Duct tape saved the day.
Three teams of Boardman students participated in the KidWind Challenge, a national program to teach the benefits and mechanics of wind energy. The students designed and built miniature wind turbines, and Saturday they gathered at Riverside Junior-Senior High School, Boardman, to test their creations in a wind tunnel and find out what kind of power they could generate.
The four large fans in the tunnel sucked a few turbines completely off the ground. The strong bonds of duct tape, though, allowed students another — and better — go of it.
Loli Jacquez and Rodrigo Guzman, sixth graders at Windy River Elementary, Boardman, built their turbine sturdy enough to withstand the force of the tunnel. Their teacher, Katrina Bretsch, said the pair used a carpet dryer to try out the turbine.
Bretsch said her whole class took part in the hands-on learning about wind power through kits she supplied, but the two boys joined up as Team Voltage to enter the competition. They were the youngest team there, and Bretsch said the pair committed plenty of hours after school to the project.
Loli’s mother, Betty Jarrette, said her son even forsook athletics to build the turbine.
“Once he’s dedicated himself to something, he’s going 100 percent for it,” she said.
Team Donovon, a group of five high school juniors and seniors, had a worrisome moment when its turbine crashed after the wind started. Team leader Donovon Carmack rebuilt the fan, and the team went to the duct tape to keep the turbine in place. The second time was a success.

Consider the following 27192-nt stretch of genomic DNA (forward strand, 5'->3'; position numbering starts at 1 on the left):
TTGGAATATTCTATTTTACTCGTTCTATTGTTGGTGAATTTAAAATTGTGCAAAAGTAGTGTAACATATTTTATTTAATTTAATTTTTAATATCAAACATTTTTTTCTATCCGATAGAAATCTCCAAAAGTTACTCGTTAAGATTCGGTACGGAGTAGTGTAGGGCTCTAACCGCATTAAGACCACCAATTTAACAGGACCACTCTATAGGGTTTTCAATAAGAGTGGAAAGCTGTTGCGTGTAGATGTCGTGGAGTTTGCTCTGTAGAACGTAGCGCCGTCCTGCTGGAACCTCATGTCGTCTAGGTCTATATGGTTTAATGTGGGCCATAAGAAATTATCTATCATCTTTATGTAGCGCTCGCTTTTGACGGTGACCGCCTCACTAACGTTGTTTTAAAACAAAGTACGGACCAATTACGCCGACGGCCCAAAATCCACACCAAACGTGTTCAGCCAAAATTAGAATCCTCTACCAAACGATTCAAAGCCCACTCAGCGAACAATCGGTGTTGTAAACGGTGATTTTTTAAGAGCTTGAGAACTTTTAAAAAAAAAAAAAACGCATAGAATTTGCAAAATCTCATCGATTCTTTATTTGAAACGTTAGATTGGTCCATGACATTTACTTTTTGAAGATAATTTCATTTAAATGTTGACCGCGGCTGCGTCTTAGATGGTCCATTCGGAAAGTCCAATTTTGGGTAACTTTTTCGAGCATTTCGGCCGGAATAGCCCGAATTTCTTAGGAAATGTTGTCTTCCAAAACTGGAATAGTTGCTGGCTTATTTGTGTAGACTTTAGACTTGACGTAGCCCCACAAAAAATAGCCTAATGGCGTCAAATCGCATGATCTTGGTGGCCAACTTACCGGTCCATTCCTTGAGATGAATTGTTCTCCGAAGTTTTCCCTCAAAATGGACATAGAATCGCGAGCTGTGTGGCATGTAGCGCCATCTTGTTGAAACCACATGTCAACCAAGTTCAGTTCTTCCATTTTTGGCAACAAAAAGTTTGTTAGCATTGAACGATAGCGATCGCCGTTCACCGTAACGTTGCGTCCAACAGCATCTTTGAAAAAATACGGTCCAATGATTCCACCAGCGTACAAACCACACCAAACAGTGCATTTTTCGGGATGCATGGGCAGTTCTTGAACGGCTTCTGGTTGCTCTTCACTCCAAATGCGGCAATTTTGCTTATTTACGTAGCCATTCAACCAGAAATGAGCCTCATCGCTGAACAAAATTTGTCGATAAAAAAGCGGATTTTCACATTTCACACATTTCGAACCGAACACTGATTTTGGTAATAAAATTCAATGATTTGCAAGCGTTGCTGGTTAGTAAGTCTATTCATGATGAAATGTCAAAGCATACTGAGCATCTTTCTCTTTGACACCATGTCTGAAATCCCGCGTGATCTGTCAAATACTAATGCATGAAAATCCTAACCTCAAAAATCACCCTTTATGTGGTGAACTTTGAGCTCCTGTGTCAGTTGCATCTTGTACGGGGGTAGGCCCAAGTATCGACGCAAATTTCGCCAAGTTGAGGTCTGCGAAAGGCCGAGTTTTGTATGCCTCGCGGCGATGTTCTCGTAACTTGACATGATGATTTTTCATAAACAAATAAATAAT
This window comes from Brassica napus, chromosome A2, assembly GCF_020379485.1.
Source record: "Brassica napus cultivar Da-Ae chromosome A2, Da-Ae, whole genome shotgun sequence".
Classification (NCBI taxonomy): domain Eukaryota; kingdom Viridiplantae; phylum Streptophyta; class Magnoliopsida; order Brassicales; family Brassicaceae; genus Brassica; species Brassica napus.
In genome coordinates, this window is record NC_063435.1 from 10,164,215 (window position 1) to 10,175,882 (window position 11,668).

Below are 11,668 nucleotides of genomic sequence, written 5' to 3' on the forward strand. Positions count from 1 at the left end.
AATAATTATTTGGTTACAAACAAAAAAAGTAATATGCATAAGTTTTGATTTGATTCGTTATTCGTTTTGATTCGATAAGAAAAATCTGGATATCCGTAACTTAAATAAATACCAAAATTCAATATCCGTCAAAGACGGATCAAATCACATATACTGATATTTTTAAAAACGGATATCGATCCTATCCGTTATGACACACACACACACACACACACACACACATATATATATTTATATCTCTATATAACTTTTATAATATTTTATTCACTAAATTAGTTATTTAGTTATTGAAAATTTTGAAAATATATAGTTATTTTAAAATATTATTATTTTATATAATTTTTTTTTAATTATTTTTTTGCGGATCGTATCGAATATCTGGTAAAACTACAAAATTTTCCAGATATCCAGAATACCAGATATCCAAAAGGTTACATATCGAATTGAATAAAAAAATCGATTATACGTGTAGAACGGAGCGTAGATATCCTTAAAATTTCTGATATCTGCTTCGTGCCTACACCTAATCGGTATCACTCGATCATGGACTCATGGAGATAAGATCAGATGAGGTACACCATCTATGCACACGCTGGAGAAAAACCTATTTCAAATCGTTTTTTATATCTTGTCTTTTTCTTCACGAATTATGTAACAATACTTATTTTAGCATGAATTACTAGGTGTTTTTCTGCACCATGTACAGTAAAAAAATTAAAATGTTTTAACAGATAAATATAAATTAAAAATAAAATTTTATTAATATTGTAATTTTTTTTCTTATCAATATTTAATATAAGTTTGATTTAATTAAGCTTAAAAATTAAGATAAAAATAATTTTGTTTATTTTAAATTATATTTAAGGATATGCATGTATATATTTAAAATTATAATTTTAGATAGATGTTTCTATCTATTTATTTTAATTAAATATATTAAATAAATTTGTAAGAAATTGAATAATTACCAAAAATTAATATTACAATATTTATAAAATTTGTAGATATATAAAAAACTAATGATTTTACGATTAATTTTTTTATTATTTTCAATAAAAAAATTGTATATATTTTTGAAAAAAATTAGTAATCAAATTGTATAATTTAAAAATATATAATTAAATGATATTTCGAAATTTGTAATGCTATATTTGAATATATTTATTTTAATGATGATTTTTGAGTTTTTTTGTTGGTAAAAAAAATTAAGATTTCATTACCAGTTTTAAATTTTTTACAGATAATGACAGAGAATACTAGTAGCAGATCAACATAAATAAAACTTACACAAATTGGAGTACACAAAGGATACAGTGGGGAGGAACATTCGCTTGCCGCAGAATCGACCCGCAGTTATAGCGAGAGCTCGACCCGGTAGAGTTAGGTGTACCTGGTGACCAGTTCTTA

Martin Chavez, a junior, said he and his two partners put in about 24 hours to make their turbine and saw how it worked with a box fan, but the wind tunnel was a big difference. The duct tape, he said, was pretty important.
Students connected their turbines to a computer system that read their power output in milliwatts and displayed that on a large screen. Unofficial results pegged Chavez’s turbine as the biggest power producer. A pair of wind turbine engineers also were on hand to meet with teams after their tunnel trials to provide feedback and tips on improving designs and performance.
Jon Roschke of Portland is regional director for the KidWind Project. He led a workshop in January to kickoff the challenge. He said winning teams have the opportunity to compete at a national event and industry trade show in Anaheim, California. Last year’s was in New Orleans and drew 53 teams.
While that’s exciting, Roschke said, the KidWind Challenge is about providing real-world education in science, technology, engineering and mathematics. Students learn, for example, that while the power the turbines produce is immediate, delivering that as energy is another matter.
This was the first KidWind event in Boardman, Roschke said, and credited local sponsors Avangrid and EDP Renewables for making the whole thing possible. He added challenges have been going in some northwest communities for years, including in Ellensburg, Washington, and in Newport, which branched out to cover other forms of renewable energy. He said his goal is to broaden the event to include teams from Irrigon and Hermiston.